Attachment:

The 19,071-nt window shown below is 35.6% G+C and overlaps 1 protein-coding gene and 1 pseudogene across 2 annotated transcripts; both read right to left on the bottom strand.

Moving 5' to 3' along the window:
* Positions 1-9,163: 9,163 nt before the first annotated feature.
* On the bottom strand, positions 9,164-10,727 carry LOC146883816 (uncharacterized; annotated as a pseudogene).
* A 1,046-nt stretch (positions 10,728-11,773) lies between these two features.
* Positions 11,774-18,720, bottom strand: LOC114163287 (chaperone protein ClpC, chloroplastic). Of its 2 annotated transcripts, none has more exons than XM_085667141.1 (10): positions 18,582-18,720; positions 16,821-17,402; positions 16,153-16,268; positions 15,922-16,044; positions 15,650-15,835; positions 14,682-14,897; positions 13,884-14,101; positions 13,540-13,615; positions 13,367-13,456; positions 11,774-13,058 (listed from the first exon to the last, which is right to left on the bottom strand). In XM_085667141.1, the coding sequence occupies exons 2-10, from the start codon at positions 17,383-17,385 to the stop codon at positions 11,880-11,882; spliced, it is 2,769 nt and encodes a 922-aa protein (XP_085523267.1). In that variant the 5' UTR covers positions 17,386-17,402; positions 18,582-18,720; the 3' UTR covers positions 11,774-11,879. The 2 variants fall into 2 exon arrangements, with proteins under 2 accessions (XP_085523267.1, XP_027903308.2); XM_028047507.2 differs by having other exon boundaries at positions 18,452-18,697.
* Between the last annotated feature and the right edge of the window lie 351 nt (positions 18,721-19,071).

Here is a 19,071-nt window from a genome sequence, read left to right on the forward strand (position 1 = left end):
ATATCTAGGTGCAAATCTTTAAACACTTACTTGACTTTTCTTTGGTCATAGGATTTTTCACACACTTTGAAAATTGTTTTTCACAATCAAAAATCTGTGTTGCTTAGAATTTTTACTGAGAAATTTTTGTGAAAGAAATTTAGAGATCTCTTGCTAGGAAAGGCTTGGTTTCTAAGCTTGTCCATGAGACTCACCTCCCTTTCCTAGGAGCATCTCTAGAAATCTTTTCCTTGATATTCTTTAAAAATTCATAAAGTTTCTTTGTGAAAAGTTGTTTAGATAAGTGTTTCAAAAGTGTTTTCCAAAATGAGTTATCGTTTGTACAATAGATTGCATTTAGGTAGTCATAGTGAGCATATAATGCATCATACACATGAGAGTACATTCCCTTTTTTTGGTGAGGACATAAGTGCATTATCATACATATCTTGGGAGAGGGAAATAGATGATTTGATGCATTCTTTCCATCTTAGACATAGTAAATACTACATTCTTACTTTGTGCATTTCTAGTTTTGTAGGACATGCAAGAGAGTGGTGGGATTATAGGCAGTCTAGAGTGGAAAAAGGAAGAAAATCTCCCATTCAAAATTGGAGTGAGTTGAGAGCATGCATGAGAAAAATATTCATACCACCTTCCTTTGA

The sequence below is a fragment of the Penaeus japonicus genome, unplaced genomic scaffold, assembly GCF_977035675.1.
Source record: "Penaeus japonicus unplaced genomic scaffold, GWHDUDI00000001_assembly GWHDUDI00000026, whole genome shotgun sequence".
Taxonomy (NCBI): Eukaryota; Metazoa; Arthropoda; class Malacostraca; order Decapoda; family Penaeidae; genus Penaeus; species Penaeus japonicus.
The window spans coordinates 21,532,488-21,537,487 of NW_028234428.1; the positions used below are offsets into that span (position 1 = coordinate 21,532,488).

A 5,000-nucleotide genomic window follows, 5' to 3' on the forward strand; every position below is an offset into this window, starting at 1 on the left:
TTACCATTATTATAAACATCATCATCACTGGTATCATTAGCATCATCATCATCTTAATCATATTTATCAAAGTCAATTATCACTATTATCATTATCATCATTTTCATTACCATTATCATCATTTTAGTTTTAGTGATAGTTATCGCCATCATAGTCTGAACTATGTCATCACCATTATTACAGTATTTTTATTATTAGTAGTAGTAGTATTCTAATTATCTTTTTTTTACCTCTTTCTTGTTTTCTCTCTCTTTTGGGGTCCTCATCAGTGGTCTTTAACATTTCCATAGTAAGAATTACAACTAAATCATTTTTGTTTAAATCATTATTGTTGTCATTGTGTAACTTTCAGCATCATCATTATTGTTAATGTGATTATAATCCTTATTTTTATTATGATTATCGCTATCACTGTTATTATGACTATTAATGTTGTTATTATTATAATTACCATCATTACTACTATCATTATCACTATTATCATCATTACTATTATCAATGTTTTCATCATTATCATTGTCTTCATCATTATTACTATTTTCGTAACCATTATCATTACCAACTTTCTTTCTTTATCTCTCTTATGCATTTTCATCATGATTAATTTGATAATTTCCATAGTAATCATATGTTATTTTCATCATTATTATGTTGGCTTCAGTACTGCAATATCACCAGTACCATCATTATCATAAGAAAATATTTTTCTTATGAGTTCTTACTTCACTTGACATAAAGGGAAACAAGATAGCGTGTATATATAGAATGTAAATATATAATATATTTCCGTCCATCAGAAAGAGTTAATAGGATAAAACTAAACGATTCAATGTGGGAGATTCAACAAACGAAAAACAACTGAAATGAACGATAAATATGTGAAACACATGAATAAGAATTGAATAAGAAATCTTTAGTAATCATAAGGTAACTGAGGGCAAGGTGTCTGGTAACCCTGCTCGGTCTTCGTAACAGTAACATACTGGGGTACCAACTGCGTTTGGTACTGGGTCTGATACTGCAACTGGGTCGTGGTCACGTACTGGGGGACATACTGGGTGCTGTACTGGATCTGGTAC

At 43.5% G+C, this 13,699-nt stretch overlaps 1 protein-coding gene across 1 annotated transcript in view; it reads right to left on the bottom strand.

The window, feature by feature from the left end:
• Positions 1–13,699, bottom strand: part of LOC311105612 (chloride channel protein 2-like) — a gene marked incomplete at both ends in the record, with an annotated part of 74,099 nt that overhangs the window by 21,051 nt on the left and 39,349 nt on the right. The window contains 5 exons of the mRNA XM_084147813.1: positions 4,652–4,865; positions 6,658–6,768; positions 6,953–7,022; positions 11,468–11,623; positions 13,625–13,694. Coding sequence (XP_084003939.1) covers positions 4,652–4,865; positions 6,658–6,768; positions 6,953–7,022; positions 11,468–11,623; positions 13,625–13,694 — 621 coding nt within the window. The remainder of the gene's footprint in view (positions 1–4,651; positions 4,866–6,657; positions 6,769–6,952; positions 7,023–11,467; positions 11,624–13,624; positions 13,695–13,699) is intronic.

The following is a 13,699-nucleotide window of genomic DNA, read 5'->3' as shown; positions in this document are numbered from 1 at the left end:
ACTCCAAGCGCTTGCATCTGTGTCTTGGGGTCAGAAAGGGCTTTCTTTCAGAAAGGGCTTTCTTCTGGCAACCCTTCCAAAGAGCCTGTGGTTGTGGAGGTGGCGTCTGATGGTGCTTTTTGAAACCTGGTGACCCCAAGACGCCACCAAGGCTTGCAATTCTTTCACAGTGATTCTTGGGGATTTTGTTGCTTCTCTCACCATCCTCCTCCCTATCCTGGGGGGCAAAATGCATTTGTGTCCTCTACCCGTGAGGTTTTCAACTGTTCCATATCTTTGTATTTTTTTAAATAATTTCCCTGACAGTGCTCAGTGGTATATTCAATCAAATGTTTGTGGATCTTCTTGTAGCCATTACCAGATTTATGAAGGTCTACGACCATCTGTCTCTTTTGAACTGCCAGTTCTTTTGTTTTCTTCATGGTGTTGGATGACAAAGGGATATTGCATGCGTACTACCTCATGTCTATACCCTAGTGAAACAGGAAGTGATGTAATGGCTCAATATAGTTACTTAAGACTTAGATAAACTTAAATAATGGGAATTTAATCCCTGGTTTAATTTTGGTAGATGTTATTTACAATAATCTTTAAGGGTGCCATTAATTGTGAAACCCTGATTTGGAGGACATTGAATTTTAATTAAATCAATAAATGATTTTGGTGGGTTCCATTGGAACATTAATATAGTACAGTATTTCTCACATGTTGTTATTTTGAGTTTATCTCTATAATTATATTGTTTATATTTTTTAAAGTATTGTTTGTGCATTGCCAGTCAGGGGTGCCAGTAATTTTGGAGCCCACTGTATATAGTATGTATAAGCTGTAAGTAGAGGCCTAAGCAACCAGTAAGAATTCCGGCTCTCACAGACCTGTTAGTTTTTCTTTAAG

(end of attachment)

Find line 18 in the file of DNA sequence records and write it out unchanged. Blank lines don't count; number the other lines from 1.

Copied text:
• Positions 1–13,699, bottom strand: part of LOC311105612 (chloride channel protein 2-like) — a gene marked incomplete at both ends in the record, with an annotated part of 74,099 nt that overhangs the window by 21,051 nt on the left and 39,349 nt on the right. The window contains 5 exons of the mRNA XM_084147813.1: positions 4,652–4,865; positions 6,658–6,768; positions 6,953–7,022; positions 11,468–11,623; positions 13,625–13,694. Coding sequence (XP_084003939.1) covers positions 4,652–4,865; positions 6,658–6,768; positions 6,953–7,022; positions 11,468–11,623; positions 13,625–13,694 — 621 coding nt within the window. The remainder of the gene's footprint in view (positions 1–4,651; positions 4,866–6,657; positions 6,769–6,952; positions 7,023–11,467; positions 11,624–13,624; positions 13,695–13,699) is intronic.